Presently, visual testing does not check specific text formatting, such as dates or currencies. You’ll need to use traditional assertions for that type of pattern matching. Nevertheless, you can use visual testing together with traditional techniques to automate the best functional tests possible.

How do we test UX things like heading levels, fonts, and text sizes?

If you take visual snapshots of pages, then Applitools Eyes will detect differences like these. You could also automate traditional assertions to verify specific attributes such as a specific heading number or font name, but those kinds of assertions tend to be brittle.

What IDE should we use for developing Cypress tests with Applitools?

Any JavaScript editor should work. Visual Studio Code and JetBrains WebStorm are popular choices.

What tool or framework should we use for API testing?

Cypress has built-in API support with the cy.request(...) method, making it easy to write end-to-end tests that interact with both the frontend and backend. However, if you want to automate tests purely for APIs, then you should probably use a tool other than Cypress. Postman is one of the most popular tools for API testing. If you want to stick to JavaScript, you could look into SuperTest and Nock.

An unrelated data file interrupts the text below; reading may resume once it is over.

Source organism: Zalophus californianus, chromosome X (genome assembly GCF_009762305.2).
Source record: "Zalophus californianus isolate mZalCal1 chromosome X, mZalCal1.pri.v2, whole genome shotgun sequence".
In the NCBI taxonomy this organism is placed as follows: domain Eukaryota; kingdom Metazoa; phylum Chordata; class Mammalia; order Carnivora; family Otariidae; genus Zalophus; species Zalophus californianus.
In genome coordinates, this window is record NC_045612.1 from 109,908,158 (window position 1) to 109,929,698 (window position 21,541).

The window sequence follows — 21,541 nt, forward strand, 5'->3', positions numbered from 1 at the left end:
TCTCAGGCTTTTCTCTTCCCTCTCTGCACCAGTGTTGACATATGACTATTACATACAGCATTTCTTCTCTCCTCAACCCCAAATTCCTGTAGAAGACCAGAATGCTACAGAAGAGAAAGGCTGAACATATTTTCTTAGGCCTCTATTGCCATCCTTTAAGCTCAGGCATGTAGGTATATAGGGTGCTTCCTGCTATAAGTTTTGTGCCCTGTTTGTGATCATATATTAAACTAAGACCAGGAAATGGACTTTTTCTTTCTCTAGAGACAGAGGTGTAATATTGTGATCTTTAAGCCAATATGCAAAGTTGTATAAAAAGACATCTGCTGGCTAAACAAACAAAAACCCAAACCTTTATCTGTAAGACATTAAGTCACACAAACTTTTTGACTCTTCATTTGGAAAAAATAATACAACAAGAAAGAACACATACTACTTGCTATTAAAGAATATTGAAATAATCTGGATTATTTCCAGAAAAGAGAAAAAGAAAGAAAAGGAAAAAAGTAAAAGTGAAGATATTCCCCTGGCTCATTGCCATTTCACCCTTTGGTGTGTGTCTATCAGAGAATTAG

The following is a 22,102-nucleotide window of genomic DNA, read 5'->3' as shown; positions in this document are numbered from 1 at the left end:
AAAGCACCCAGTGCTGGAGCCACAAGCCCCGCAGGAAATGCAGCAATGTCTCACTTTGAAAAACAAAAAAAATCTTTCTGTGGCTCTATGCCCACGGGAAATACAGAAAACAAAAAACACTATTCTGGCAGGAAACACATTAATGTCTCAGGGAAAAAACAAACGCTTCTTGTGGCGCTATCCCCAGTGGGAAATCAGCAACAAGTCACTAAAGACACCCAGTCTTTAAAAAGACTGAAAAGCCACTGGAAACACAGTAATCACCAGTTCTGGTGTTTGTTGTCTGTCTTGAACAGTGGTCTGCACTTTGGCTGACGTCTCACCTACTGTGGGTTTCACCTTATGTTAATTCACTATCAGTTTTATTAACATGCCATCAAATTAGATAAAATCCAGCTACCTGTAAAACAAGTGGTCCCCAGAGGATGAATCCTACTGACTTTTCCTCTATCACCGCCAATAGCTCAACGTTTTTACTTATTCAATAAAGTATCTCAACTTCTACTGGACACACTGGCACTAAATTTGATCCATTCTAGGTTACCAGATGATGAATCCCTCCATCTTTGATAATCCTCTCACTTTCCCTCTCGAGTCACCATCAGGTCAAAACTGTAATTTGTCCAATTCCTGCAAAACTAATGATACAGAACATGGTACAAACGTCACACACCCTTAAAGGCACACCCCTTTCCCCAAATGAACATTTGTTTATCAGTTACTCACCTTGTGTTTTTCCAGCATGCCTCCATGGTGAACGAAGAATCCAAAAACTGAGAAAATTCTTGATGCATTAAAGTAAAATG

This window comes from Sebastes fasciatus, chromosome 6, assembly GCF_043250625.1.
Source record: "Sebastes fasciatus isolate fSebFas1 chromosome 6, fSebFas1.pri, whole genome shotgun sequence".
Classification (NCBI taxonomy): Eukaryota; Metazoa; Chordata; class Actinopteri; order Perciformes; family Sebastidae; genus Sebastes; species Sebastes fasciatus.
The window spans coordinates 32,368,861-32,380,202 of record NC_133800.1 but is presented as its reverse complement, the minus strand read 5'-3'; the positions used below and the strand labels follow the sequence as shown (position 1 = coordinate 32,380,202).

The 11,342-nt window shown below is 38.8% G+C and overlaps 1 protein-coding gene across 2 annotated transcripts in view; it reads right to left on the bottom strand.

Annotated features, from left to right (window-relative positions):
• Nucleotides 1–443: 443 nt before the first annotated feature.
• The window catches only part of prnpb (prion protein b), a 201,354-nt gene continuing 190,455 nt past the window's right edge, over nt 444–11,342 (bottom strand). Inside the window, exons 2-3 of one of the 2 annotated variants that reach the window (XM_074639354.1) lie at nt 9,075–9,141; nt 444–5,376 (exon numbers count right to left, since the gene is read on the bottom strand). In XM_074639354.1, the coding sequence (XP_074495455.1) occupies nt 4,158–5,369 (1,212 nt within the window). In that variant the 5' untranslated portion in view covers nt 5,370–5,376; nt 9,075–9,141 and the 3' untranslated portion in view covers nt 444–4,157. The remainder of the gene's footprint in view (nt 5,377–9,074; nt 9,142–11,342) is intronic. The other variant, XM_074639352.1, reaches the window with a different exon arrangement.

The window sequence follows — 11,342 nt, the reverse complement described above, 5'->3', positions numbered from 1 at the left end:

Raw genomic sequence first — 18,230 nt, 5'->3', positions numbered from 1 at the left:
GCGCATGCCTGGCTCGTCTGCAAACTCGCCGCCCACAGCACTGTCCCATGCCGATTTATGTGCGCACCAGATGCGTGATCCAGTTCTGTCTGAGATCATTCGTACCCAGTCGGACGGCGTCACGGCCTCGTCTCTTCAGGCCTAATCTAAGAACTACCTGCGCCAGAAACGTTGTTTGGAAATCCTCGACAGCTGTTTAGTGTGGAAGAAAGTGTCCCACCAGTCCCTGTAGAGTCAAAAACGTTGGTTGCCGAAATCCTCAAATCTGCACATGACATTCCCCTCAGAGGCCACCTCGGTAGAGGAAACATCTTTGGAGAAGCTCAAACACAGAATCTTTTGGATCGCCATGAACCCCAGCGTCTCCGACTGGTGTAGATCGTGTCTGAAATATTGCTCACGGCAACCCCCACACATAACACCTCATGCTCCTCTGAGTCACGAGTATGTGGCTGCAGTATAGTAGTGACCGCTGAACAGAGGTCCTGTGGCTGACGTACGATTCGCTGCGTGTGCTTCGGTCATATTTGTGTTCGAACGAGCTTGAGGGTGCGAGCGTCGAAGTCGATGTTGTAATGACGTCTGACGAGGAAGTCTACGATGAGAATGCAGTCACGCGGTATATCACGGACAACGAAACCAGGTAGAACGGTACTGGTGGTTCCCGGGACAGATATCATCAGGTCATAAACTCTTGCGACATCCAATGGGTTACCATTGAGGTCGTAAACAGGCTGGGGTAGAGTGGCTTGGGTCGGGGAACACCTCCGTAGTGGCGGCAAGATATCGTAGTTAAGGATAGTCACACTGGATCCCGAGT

Can we do load testing with cross-browser testing?

Load testing is the practice of adding different intensities of “load” to a system while running functional and performance tests. For web apps, “load” is typically a rate of requests (like 100 requests per second). As load increases, performance degrades, and functionality might start failing. You can do load testing with cross-browser testing, but keep in mind that any failures due to load would probably happen the same way for any browser. Load hits the backend, not the frontend. Repeating load tests for a multitude of different browser configurations may not be worthwhile.